Last November, my little town held town council elections. Neither of the people I voted for won, and the two incumbents won reelection (there were two separate seats up, so we got to vote for two separate candidates).
In March, one of the Town Councillors resigned for reasons still unknown to me, which triggered a special election. I filed to run for Town Council on Friday, 13 March 2020—the Friday before all the schools in South Carolina shut down and went to distance learning.
With The Virus hitting, the special election was moved from its original date on Tuesday, 12 May to today, Tuesday, 14 July 2020. My plan was to keep it simple, just talking to people and maybe going door-to-door, but quarantining—as well as a good bit of time on the road this summer—prevented that. It also didn’t help that I was cooped up inside for two weeks with a gnarly virus (fortunately, I tested negative for The Virus, but I’m skeptical as to the accuracy of that test).
But that’s mostly me making excuses for myself. I could have done more. I did talk to my neighbor and a few other folks. One older man approached me while I was loading my car up one morning and complained about a house with caged pit bulls in the backyard; he wanted me to introduce an ordinance banning pit bulls “when you get elected.” I’ve actually given that a great deal of thought, and might explain my thinking on that proposal in a future post. It will certainly become more relevant if I get elected.
As for the campaign, I resolved to spend $0 campaigning. I didn’t do any fundraising, or even funded anything myself (other than spending $31 for the filing fee). There’s no need to spend scads of money in a local election in a town of approximately 950 people. Public office should be attainable to anyone, especially at the local level, and I want to see if that’s doable.
I did, however, create a small (free!) Facebook page eight days ago. I wrote a short post explaining my vision for the town:
My basic pitch: Lamar is centrally-located in a rapidly growing part of South Carolina. Working families, especially young ones just starting out, are finding it more difficult to buy homes in the larger neighboring municipalities. Lamar is well-positioned to welcome those young families with friendliness, affordable real estate, low taxes, and proximity to the three large towns in the area (not to mention two Interstates).
Our goal as a town should be to attract families to the area. My hope is that increased population can spur economic growth and prevent future fee increases, such as the 80% increase on garbage pickup (from $10 to $18 a month) and the $10 a month increase on both sewage and water bills (put simply: most Lamartians are paying $28 a month, or $336 a year, more on garbage, water, and sewage). Those fee increases were necessary to fund improvements to the water system, which the Town failed to inspect for years. Now the Town is finally doing testing after DHEC came down on us.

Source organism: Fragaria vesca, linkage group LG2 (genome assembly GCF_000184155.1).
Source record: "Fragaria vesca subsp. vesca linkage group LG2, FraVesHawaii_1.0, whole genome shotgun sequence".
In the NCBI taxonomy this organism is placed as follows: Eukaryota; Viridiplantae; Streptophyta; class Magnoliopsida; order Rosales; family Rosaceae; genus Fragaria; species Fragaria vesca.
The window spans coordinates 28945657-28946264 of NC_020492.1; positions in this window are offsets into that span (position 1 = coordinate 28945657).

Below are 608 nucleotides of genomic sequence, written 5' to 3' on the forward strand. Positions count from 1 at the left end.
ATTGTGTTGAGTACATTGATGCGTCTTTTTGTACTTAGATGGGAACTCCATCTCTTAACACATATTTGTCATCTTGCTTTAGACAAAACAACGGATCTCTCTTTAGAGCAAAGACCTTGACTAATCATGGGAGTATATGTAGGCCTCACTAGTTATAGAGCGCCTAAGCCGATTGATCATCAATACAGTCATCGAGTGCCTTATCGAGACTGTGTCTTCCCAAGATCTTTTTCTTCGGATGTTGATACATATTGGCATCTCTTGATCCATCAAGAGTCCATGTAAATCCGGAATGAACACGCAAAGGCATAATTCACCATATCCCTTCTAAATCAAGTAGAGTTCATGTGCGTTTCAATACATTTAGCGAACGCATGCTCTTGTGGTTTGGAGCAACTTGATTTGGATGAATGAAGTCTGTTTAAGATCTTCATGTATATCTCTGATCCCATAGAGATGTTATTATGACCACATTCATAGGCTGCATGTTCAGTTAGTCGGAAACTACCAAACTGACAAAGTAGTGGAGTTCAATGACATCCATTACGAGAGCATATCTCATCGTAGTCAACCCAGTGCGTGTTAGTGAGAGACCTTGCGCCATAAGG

But preventing future increases should be the goal. The only way to do that is to attract more folks to Lamar. Fortunately, Lamar is attractive: it’s a beautiful town, with lots of greenery, a quaint downtown, and historical and natural beauty. We’re about ten minutes from Lee State Park, and nestled in the countryside—yet we’re also twenty minutes from the amenities of Florence.
I stumbled upon Lamar while taking students to Sumter for Quiz Bowl competitions. I always liked the homey feel of the town, and when I started looking for places to live, Lamar was on the top of my list. I was able to purchase a well-built, well-maintained home with a half-acre lot—two blocks from downtown—for less than what some people pay for a really nice truck.
That’s virtually impossible in any of the larger cities in the region. That’s why I think Lamar is in a unique position to grow in the years ahead—if people know we’re here.
As for my electability, I think I have a 50/50 shot. My opponent is from an old Lamar family and is well-known within the community. I’m an unknown newcomer. I’ve had a couple of people approach me to say they’re voting for me (like the anti-pit bull man).
The bigger factor is going to be turnout. It’s a rescheduled special election in mid-July. Most people probably don’t know there is an election today. Further, the spike of cases of The Virus will probably keep some people home who might otherwise vote. I’ll be surprised if fifty people show up to vote. That means a handful of votes could decide the outcome.
Regardless, we’ll know shortly after 7 PM tonight. I’ll drive by Town Hall around 7:30 or 8 PM to check the posted results, and will share those tomorrow.
If I win, I’ll probably do as Bill Buckley joked in his “paradigmatic” 1965 New York City mayoral campaign and “demand a recount.” I’ll probably also treat myself to a steak. Then it’s on the sobering business of governance.
If I lose, well, that’s fine, too. I’ll probably still get some steak.